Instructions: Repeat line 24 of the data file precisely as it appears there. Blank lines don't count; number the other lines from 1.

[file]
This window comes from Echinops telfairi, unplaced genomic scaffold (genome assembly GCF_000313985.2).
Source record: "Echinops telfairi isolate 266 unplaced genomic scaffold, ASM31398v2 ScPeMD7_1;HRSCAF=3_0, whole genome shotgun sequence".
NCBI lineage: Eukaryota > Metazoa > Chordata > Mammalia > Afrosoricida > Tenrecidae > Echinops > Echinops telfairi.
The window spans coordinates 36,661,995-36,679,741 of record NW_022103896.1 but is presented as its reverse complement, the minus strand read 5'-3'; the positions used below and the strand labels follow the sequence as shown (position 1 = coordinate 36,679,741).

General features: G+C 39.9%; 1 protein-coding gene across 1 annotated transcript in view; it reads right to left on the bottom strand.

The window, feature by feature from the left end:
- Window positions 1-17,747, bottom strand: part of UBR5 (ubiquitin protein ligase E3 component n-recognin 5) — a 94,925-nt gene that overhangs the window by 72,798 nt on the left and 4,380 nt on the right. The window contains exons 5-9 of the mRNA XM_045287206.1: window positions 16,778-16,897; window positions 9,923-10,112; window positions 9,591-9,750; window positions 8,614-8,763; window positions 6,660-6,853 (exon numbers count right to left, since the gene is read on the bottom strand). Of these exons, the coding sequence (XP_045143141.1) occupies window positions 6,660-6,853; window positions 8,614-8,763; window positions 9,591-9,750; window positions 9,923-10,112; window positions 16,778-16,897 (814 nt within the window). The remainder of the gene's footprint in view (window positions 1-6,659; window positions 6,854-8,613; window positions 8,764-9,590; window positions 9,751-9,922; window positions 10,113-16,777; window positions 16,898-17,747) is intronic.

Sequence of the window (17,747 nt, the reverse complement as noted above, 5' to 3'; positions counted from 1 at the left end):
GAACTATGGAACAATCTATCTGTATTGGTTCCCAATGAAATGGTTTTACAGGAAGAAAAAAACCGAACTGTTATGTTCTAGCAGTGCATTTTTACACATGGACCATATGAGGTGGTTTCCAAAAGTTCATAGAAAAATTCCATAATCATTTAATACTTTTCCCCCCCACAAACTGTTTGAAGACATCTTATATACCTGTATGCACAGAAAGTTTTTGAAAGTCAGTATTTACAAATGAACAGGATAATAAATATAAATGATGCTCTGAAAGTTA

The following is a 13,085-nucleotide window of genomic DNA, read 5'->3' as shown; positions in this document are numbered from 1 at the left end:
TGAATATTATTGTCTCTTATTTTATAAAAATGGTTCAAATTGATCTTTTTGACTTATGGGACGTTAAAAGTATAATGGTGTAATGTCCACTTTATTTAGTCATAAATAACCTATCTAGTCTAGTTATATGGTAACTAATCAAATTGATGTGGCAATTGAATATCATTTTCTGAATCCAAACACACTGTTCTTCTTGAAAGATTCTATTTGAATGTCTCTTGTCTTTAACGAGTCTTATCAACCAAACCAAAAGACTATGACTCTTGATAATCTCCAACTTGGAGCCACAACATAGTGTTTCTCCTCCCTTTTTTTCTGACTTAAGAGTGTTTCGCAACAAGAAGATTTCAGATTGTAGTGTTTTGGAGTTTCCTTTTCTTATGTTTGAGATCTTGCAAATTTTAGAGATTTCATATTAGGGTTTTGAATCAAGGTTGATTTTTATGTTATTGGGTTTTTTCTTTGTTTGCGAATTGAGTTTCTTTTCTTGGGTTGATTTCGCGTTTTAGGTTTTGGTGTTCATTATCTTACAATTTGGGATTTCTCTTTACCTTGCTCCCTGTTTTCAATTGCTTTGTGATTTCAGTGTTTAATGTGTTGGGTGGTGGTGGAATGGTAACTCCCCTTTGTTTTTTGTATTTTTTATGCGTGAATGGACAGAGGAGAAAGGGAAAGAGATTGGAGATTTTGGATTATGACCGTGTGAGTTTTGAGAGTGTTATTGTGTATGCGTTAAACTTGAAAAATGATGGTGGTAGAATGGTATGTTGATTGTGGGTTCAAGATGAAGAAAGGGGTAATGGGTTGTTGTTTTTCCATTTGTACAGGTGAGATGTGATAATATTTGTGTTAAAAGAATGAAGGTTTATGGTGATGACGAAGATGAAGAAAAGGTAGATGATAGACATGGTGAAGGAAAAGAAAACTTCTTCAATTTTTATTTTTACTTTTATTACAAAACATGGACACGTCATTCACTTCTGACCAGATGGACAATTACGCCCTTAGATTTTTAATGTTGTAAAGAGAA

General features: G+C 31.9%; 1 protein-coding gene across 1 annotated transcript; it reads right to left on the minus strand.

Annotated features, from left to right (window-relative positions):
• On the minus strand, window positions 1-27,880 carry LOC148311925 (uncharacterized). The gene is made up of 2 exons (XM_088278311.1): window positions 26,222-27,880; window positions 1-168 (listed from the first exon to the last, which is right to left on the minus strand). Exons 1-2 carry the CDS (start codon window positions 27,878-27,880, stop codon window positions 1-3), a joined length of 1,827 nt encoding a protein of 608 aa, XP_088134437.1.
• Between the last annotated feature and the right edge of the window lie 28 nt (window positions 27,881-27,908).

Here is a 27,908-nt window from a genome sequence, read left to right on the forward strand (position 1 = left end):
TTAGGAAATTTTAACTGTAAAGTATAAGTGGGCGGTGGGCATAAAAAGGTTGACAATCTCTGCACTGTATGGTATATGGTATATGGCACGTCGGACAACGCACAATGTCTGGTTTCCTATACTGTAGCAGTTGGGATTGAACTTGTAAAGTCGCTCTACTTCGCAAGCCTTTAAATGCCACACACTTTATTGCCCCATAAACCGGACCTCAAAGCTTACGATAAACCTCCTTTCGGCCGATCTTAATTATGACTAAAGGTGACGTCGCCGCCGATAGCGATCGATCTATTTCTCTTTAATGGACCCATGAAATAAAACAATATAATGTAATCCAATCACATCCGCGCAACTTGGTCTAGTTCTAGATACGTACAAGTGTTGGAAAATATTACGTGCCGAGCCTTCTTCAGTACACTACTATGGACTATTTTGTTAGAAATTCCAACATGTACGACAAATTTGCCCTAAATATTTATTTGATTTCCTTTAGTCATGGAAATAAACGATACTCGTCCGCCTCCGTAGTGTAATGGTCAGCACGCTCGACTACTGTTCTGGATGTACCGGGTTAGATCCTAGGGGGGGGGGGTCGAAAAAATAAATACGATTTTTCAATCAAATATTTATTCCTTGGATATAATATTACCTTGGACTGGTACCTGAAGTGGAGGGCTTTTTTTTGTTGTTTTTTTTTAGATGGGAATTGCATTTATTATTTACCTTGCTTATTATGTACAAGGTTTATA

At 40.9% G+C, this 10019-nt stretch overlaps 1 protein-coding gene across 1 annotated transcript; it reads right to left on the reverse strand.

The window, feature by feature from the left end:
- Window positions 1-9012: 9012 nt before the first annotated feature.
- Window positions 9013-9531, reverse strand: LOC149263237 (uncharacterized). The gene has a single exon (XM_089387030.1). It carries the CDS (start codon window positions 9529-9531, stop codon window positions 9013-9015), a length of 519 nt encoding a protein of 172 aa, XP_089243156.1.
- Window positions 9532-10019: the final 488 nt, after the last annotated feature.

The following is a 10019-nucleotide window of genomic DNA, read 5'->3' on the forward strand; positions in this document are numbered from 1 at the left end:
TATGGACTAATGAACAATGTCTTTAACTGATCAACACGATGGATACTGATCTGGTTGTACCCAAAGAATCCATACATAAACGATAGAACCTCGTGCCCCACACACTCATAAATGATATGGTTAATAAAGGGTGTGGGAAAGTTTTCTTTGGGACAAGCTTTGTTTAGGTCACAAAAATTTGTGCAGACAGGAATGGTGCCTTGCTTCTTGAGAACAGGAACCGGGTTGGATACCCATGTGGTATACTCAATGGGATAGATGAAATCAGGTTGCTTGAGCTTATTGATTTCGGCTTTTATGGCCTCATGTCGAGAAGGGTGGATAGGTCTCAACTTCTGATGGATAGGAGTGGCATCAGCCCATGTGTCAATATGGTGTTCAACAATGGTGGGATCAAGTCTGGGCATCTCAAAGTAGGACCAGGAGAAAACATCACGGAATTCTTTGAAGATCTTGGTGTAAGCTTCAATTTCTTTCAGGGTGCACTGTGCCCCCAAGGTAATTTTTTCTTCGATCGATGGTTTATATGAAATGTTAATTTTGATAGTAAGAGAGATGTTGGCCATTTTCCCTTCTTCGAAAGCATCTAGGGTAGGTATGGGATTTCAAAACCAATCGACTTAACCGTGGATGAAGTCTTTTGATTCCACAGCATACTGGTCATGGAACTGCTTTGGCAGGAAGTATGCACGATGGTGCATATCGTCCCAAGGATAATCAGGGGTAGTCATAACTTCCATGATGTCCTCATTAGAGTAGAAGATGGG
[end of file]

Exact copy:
TATGGACTAATGAACAATGTCTTTAACTGATCAACACGATGGATACTGATCTGGTTGTACCCAAAGAATCCATACATAAACGATAGAACCTCGTGCCCCACACACTCATAAATGATATGGTTAATAAAGGGTGTGGGAAAGTTTTCTTTGGGACAAGCTTTGTTTAGGTCACAAAAATTTGTGCAGACAGGAATGGTGCCTTGCTTCTTGAGAACAGGAACCGGGTTGGATACCCATGTGGTATACTCAATGGGATAGATGAAATCAGGTTGCTTGAGCTTATTGATTTCGGCTTTTATGGCCTCATGTCGAGAAGGGTGGATAGGTCTCAACTTCTGATGGATAGGAGTGGCATCAGCCCATGTGTCAATATGGTGTTCAACAATGGTGGGATCAAGTCTGGGCATCTCAAAGTAGGACCAGGAGAAAACATCACGGAATTCTTTGAAGATCTTGGTGTAAGCTTCAATTTCTTTCAGGGTGCACTGTGCCCCCAAGGTAATTTTTTCTTCGATCGATGGTTTATATGAAATGTTAATTTTGATAGTAAGAGAGATGTTGGCCATTTTCCCTTCTTCGAAAGCATCTAGGGTAGGTATGGGATTTCAAAACCAATCGACTTAACCGTGGATGAAGTCTTTTGATTCCACAGCATACTGGTCATGGAACTGCTTTGGCAGGAAGTATGCACGATGGTGCATATCGTCCCAAGGATAATCAGGGGTAGTCATAACTTCCATGATGTCCTCATTAGAGTAGAAGATGGG